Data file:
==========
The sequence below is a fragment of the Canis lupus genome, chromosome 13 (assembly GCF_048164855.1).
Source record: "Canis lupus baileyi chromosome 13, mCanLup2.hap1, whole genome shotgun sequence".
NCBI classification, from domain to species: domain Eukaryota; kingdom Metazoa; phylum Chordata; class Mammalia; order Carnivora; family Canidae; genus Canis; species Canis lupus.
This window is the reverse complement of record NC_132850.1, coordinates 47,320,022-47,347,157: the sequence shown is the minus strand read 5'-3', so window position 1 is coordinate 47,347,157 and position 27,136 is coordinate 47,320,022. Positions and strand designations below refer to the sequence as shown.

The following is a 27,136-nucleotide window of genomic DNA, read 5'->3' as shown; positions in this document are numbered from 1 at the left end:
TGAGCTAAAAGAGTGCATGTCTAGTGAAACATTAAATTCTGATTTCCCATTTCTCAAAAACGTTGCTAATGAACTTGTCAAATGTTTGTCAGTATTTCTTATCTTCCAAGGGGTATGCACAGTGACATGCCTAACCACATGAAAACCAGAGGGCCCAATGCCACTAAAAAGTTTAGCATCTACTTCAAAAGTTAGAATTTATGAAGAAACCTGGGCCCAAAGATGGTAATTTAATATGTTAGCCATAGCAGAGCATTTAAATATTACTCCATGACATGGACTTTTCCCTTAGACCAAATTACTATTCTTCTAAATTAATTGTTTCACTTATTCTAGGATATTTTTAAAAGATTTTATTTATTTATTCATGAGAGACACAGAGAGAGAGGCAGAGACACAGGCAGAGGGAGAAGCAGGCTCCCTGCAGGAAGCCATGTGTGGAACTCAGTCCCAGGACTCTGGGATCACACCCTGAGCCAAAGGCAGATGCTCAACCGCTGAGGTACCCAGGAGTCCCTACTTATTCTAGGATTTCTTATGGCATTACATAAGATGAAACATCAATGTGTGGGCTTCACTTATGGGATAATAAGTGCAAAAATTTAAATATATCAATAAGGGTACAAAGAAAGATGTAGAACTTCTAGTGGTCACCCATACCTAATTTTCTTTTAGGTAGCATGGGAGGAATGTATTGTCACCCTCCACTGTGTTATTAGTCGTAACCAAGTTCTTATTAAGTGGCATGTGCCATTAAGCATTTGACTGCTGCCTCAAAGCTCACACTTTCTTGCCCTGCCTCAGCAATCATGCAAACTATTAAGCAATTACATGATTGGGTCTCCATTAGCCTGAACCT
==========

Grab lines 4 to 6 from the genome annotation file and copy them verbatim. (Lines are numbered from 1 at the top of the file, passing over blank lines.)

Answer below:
This window is the reverse complement of record NC_132850.1, coordinates 47,320,022-47,347,157: the sequence shown is the minus strand read 5'-3', so window position 1 is coordinate 47,347,157 and position 27,136 is coordinate 47,320,022. Positions and strand designations below refer to the sequence as shown.

The following is a 27,136-nucleotide window of genomic DNA, read 5'->3' as shown; positions in this document are numbered from 1 at the left end:
TGAGCTAAAAGAGTGCATGTCTAGTGAAACATTAAATTCTGATTTCCCATTTCTCAAAAACGTTGCTAATGAACTTGTCAAATGTTTGTCAGTATTTCTTATCTTCCAAGGGGTATGCACAGTGACATGCCTAACCACATGAAAACCAGAGGGCCCAATGCCACTAAAAAGTTTAGCATCTACTTCAAAAGTTAGAATTTATGAAGAAACCTGGGCCCAAAGATGGTAATTTAATATGTTAGCCATAGCAGAGCATTTAAATATTACTCCATGACATGGACTTTTCCCTTAGACCAAATTACTATTCTTCTAAATTAATTGTTTCACTTATTCTAGGATATTTTTAAAAGATTTTATTTATTTATTCATGAGAGACACAGAGAGAGAGGCAGAGACACAGGCAGAGGGAGAAGCAGGCTCCCTGCAGGAAGCCATGTGTGGAACTCAGTCCCAGGACTCTGGGATCACACCCTGAGCCAAAGGCAGATGCTCAACCGCTGAGGTACCCAGGAGTCCCTACTTATTCTAGGATTTCTTATGGCATTACATAAGATGAAACATCAATGTGTGGGCTTCACTTATGGGATAATAAGTGCAAAAATTTAAATATATCAATAAGGGTACAAAGAAAGATGTAGAACTTCTAGTGGTCACCCATACCTAATTTTCTTTTAGGTAGCATGGGAGGAATGTATTGTCACCCTCCACTGTGTTATTAGTCGTAACCAAGTTCTTATTAAGTGGCATGTGCCATTAAGCATTTGACTGCTGCCTCAAAGCTCACACTTTCTTGCCCTGCCTCAGCAATCATGCAAACTATTAAGCAATTACATGATTGGGTCTCCATTAGCCTGAACCT